Angels star Mike Trout hit two homers for the second straight game, but Mitch Haniger and Ryon Healy matched him as the Mariners doubled up Los Angeles to clinch a series win.
The first fan-voting numbers for the American League All-Star team were released on Tuesday morning.
And not surprisingly, Mitch Haniger and Jean Segura weren’t among the leaders at their positions. Nope, the quiet, unassuming and highly productive Haniger sat 13th in the outfield popularity contest, while Segura, ostensibly the team’s most valuable player this season, wasn’t in the top five of what is a loaded shortstop position.
But later that evening, facing the Angels in a key American League West showdown, both players provided further evidence as to why they belong on the All-Star team despite the fans’ indifference to their performance, leading the Mariners to a big 6-3 victory.
LA Angels @ Mariners, 1:10 p.m., Facebook
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With the win, Seattle improved to 43-24 and secured a series win over the Angels. The Mariners will go for a three-game sweep Wednesday afternoon. Their lead over the Astros in the AL West standings remained at just half a game, but their lead over the Angels improved to 6½ games.
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“It was nice to get the series win, and hopefully we can finish them off tomorrow,” manager Scott Servais said.
It wasn’t just a two-man show Tuesday night. Ryon Healy crushed a pair of solo homers, giving him three in the last two games, and Mike Leake (7-3) delivered another solid start.
More importantly, the Mariners kept the one-man wrecking crew that is Mike Trout from spoiling the win. Like he has done for much of his career, Trout tormented the Mariners and their pitchers, hitting a pair of homers to go with a single and driving in all of the Angels’ runs. He is batting .636 (14 for 22) with three doubles, a triple, five home runs and eight RBI against Seattle this season.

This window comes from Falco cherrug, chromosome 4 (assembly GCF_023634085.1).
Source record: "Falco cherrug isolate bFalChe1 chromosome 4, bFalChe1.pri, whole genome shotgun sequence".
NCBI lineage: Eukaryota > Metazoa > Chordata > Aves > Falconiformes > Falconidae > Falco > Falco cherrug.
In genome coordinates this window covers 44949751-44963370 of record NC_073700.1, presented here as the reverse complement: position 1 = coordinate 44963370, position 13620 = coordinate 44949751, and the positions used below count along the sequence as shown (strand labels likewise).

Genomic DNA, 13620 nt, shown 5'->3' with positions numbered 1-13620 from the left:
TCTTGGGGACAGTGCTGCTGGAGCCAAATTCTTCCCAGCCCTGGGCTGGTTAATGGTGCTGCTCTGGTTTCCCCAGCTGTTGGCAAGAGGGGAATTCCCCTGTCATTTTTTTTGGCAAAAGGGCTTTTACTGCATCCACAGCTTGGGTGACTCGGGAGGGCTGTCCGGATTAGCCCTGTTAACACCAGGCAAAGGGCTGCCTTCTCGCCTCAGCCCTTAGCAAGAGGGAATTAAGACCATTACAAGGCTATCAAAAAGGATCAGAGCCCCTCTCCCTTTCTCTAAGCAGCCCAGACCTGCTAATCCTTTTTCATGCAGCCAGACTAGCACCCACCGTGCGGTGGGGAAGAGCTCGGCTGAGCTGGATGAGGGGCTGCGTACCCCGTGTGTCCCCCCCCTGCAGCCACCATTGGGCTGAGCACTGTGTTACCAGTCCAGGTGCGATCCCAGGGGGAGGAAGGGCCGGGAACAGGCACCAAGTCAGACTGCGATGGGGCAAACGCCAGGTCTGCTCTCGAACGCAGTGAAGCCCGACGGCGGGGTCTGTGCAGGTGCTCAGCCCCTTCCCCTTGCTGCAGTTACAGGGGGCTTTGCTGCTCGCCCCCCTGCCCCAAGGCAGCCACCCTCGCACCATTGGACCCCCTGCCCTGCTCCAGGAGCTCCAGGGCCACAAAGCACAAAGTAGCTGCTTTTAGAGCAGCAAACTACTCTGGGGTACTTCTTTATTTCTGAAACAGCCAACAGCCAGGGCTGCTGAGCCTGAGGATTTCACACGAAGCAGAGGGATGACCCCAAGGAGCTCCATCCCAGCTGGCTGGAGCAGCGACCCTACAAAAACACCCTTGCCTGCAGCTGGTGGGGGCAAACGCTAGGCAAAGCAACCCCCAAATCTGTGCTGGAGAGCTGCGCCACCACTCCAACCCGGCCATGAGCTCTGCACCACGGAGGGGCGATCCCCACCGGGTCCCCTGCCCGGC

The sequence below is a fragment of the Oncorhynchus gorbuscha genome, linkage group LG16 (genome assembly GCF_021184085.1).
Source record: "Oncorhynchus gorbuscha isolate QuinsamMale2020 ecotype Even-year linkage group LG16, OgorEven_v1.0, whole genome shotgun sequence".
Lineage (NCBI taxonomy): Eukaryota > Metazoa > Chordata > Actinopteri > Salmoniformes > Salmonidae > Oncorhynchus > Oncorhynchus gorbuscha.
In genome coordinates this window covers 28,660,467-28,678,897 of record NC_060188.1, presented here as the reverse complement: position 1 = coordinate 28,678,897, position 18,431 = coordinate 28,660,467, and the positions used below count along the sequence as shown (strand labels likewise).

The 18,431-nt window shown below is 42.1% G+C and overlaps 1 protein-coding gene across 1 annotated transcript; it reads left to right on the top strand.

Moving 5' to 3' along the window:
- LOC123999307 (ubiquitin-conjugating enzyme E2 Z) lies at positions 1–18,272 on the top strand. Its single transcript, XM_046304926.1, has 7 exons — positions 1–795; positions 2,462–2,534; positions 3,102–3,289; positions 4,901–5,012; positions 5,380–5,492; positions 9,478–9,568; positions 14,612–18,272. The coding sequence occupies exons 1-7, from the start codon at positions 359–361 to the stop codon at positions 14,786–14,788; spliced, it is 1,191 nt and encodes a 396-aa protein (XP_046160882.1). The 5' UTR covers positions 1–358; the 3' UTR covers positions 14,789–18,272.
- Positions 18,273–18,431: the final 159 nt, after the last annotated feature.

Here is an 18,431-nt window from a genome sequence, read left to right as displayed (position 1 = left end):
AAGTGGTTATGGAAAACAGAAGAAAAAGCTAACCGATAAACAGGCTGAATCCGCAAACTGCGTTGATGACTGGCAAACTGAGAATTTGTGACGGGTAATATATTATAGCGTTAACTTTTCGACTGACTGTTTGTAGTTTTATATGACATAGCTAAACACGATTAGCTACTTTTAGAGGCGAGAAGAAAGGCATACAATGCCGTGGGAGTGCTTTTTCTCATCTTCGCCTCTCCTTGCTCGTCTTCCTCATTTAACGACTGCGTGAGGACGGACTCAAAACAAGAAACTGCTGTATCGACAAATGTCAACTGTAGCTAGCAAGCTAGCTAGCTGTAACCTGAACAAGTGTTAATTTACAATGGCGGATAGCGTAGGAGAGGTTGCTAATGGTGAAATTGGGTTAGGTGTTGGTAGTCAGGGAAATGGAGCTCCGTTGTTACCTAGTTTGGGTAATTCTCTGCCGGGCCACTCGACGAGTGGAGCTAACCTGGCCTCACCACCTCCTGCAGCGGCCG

“That’s a good club over there and they have a pretty good player on their team too,” Servais said. “And we saw it again tonight. Mr. Trout is really tough to pitch to. Some of the pitches he hit out tonight were kind of where we wanted to throw them, and he still does damage.”
Trout didn’t get a chance to tie the score in the ninth. Seattle closer Edwin Diaz, who will almost certainly be selected for the All-Star Game, made sure he didn’t allow either of the first two batters to reach base with Trout batting third in the inning. With two outs, Diaz struck out Trout swinging to end the game for his 25th save — the most in the majors.
It’s difficult to imagine where the Mariners would be without Haniger or Segura in the lineup this season. It seems obvious that they probably wouldn’t be sitting in first place in the division and 19 games over .500.
Haniger displayed his versatility and potential as a hitter with the two homers, driving in three runs.
“Obviously, Mitch Haniger, what a game,” Servais said. “Wow.”
With two outs in the first inning, Haniger stayed on a 3-1 fastball away from Angels starter Jaime Barria, driving it over the wall in right field for a solo homer and a 1-0 lead. The ball traveled 375 feet per MLB Statcast, which is an impressive distance going to the opposite field.
“I was trying to stay middle of the field,” Haniger said. “We didn’t have a ton on the scouting report or video with (Barria). But what we were looking was that he didn’t like to come inside often, so you have to set your sights on right-center because he’s going to play that fastball off the outside corner.”
With the score tied at 1-1 in the fifth inning, Haniger sat on a 1-1 changeup from Barria on the inside part of the plate, yanking a two-run homer into the Angels bullpen to put the Mariners up for good. It was the second multihomer game of his career.
But Haniger’s best play of the night came in the top of the sixth, with the adrenaline of the second homer still pumping through his body.
Luis Valbuena, a man of many bat flips, pulled a line drive into the right-field corner. It seemed like a sure double, until it wasn’t. Haniger hustled to the ball and unleashed a laser of throw to second base.
“Luckily I got a really good bounce off the wall,” Haniger said. “It bounced right up to me. I definitely need to get the ball lower.”
Segura, who was covering, caught the ball on the opposite side of the base from the sliding Valbuena. Not having enough time to fully turn and tag Valbuena, Segura improvised, reached back and tagged him as he was falling backward.
“Great tag by Segura,” Servais said. “Typical Segura.”
It was an absurd throw and tag for the out.
“Unbelievable, if he goes down traditionally, we don’t get that,” Haniger said. “Props to Jean for that.”